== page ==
sBut also, you heard -- I think it was a New Mexico governor, main governor, saying, we're not sure if, you know, you can win their state in this state. I think we need to be reassured more. And I think that that's the kind of conflict the Democrats are hearing right now across the country. They want to continue supporting Biden, but also, they know that it could hurt not only him, but the rest of the party on the ticket come November.

REID: And what are you expecting over the next few days?

ALFARO: Again, especially if Congress is back on, on Monday and Tuesday, I think we're going to be hearing a lot of Democrats, maybe be more, you know, open, be more, candid about what's going on. But I think that there's still a lot of confusion within the caucus and the Senate groups, and they are still waiting to see their leadership act more strongly.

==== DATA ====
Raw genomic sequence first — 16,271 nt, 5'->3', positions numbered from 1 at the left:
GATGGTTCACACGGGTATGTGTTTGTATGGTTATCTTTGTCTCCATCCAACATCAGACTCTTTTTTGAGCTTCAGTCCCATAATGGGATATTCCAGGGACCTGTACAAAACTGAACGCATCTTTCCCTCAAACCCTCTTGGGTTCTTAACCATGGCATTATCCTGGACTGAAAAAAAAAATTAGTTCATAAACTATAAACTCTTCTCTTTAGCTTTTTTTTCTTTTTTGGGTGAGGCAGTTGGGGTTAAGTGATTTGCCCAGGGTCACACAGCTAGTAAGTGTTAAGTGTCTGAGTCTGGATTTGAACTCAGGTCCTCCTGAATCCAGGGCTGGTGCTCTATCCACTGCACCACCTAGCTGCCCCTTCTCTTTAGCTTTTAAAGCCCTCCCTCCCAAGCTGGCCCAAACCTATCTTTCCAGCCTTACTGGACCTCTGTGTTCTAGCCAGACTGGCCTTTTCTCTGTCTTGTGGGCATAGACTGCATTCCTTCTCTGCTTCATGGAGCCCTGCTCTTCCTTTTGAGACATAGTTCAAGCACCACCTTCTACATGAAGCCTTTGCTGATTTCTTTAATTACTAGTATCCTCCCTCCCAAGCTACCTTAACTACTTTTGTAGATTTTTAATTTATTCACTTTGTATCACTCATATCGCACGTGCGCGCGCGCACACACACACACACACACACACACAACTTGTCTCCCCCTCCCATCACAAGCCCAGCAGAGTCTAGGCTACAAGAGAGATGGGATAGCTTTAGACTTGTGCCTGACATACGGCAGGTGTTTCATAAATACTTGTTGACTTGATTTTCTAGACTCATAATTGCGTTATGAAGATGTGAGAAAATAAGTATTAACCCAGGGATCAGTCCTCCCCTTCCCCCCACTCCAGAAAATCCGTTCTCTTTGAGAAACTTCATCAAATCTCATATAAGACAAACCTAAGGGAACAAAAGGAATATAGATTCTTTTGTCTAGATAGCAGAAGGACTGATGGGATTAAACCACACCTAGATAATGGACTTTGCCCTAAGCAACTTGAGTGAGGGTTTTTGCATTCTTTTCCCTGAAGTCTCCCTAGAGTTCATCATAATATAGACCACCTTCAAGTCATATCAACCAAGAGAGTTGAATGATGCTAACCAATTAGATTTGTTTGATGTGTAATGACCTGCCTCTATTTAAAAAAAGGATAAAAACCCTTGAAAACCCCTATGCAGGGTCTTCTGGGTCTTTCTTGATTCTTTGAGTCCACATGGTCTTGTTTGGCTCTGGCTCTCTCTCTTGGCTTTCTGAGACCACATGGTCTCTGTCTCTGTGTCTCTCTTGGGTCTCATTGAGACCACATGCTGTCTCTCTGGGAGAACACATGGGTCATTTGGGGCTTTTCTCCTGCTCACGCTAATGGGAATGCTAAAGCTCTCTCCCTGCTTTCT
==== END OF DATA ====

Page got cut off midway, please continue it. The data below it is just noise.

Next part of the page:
I think that, you know, we're trying to get them on the Hill next week and see what their thoughts are. But I do expect the list of House Democrats calling him for -- to leave the ticket to micro -- in the coming week.

REID: Interesting. You think it'll grow? And what is the conversation around the other option? What is the other option? Obviously, he has a vice president, but there's a list of names. What are you hearing?

ALFARO: Yes. I mean, specifically on the vice president front, I think it's just because, again, she's been with him for the last four years. She knows the administration, I think that we saw a bump in popularity for her over the last week. And maybe it's just like the internet speaking, but I think that we definitely seen more interest in Kamala Harris than we've seen before.